One featuring a number of other paintings, reliefs,

One of the most remarkable works in the 19th Century European Paintings section of the Metropolitan Museum of Art is Jules Bastien-Lepage;s 1879 Joan of Arc (Jeanne d;Arc).Although displayed in a long hall featuring a number of other paintings, reliefs, and sculptures, it draws a certain amount of attention because of its superior size. (100 x 110 inches)Yet despite its large scale, it does seem slightly crammed in with the great amount of other works collected in the room.(A piece of this size should be shown in a somewhat grander fashion; isolated more to highlight its magnificence.)It is flanked by Alfred Stevens; In the Studio and Alexandre Cabanel;s Birth of Venus on the left and right, respectively.Jeanne d;Arc seems to fit in with the works surrounding it, which logically all come from roughly the same time period.Paintings such as fellow Frenchman Pierre-Auguste Cot;s The Storm compliment it particularly well.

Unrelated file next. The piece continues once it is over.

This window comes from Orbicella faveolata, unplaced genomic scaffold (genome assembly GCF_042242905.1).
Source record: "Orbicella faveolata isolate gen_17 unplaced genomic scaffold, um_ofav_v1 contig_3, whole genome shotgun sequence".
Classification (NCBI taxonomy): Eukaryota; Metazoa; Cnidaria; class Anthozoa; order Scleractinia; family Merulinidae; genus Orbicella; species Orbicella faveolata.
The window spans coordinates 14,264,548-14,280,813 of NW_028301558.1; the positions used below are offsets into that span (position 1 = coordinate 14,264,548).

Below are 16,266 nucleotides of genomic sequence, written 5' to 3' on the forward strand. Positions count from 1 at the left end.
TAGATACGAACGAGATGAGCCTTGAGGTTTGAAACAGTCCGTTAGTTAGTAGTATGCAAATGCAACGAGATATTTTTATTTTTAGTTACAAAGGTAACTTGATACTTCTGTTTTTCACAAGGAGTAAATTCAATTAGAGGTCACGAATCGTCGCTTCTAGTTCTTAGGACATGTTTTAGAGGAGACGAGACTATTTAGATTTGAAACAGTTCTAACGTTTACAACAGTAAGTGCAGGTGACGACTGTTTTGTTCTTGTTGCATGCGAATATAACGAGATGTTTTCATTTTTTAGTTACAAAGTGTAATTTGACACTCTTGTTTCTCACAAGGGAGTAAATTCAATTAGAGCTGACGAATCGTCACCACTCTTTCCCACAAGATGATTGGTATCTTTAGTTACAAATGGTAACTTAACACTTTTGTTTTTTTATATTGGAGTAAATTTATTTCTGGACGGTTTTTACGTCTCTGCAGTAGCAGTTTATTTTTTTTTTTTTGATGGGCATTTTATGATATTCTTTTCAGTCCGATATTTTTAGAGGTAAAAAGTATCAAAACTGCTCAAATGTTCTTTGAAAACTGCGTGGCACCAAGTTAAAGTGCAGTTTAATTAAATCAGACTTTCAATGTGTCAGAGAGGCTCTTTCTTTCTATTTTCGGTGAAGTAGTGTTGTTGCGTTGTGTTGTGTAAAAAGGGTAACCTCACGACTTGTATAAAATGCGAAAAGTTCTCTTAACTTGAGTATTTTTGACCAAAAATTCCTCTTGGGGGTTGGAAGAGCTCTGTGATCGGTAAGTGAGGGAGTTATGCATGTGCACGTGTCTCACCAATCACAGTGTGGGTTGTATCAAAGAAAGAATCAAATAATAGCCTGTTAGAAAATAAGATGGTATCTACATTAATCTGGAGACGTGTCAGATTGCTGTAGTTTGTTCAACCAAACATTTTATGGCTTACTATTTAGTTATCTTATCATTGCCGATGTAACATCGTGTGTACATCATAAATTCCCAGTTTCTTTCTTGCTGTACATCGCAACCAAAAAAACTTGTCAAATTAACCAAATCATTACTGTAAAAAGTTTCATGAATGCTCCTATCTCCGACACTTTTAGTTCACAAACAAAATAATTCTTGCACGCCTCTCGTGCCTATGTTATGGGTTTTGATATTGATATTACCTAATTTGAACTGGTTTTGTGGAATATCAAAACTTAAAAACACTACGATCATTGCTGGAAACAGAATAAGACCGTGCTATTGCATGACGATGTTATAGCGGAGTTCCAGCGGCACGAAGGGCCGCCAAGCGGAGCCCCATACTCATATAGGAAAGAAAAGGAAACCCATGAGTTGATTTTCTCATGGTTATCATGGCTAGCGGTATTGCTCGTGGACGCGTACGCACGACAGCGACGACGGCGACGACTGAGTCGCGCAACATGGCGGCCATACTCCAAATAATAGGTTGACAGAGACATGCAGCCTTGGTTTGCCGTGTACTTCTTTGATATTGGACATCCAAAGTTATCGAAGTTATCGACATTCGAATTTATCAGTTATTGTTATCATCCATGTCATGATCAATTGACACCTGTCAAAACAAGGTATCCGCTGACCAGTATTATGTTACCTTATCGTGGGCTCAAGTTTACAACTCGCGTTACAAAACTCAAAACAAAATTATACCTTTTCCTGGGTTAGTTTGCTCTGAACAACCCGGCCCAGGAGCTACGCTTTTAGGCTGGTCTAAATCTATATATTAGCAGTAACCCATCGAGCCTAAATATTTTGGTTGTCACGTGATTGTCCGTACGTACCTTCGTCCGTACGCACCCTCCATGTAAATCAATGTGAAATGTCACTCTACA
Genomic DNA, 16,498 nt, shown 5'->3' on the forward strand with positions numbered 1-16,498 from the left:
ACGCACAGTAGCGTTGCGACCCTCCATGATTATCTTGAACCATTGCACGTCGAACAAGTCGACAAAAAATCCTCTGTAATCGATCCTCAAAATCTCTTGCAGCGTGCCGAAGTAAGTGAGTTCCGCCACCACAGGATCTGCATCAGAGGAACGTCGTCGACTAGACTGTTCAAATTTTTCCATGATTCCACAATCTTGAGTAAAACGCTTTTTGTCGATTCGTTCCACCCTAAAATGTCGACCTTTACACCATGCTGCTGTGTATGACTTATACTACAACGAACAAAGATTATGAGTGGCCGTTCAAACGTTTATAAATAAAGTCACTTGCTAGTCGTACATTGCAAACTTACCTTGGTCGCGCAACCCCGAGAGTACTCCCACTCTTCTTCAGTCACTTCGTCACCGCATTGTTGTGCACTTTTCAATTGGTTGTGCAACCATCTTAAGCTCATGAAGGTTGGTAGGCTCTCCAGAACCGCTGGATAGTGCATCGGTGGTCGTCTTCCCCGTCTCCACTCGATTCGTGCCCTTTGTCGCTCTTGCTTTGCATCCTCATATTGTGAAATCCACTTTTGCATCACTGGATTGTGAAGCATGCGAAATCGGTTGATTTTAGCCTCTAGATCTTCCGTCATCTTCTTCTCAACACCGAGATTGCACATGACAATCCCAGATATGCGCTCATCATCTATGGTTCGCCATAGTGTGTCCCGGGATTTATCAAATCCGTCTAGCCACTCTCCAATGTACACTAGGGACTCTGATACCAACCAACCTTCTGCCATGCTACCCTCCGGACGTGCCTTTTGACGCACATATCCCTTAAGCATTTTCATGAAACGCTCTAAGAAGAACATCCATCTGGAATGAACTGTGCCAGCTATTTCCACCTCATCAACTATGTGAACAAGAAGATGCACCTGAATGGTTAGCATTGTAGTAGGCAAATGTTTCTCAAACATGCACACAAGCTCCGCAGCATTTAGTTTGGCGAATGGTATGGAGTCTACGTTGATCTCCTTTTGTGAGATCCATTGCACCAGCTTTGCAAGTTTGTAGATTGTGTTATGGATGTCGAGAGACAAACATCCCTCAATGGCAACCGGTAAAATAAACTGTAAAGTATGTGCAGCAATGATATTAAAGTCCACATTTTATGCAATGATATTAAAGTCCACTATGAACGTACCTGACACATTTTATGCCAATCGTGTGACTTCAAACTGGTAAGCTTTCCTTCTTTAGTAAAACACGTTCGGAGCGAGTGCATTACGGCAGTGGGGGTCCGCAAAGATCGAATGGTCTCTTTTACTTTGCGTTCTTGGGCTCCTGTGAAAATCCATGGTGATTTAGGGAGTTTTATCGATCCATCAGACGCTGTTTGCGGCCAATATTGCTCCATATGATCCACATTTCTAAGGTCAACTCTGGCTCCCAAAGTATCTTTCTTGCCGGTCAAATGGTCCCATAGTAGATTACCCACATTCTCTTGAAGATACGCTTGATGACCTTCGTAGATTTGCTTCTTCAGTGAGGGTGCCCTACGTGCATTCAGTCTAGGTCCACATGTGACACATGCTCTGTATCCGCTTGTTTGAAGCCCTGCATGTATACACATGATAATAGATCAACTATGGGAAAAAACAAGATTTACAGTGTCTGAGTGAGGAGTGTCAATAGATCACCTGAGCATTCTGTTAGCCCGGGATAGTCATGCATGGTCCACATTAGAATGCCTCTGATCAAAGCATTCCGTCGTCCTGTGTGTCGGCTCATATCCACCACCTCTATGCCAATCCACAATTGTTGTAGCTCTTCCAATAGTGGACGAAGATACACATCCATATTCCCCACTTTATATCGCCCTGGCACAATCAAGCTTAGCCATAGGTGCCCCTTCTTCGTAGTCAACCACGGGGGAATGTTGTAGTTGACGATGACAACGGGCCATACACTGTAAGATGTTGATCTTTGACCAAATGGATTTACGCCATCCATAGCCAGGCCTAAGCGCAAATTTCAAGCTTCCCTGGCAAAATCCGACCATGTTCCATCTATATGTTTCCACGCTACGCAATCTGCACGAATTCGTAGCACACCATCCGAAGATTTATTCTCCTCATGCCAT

As detailed in the accompanying text panel, the work was originally put on public display in the Salon of 1880.There, it could be viewed with a host of other pieces by critics and commoners alike.The subject matter of Jeanne d;Arc would have been of particular interest to the French people.Jeanne, a long-time symbol of French strength and heroism (and France;s patron saint), gained a renewed importance during the Franco-Prussian War.
It is that striking depiction of Jeanne, in fact, which initially drew me to the work.When Ifirst encountered it, the rendering of the female figure seemed anachronistically photo-realistic (to the point where I wondered what that kind of work was doing among Impressionist and Realist paintings).However, upon further scrutiny of the piece, I quickly realized that it was just Bastien-Lepage;s incredibly detailed technique on the representation of the life-sized woman, coupled with the contrast of the more i…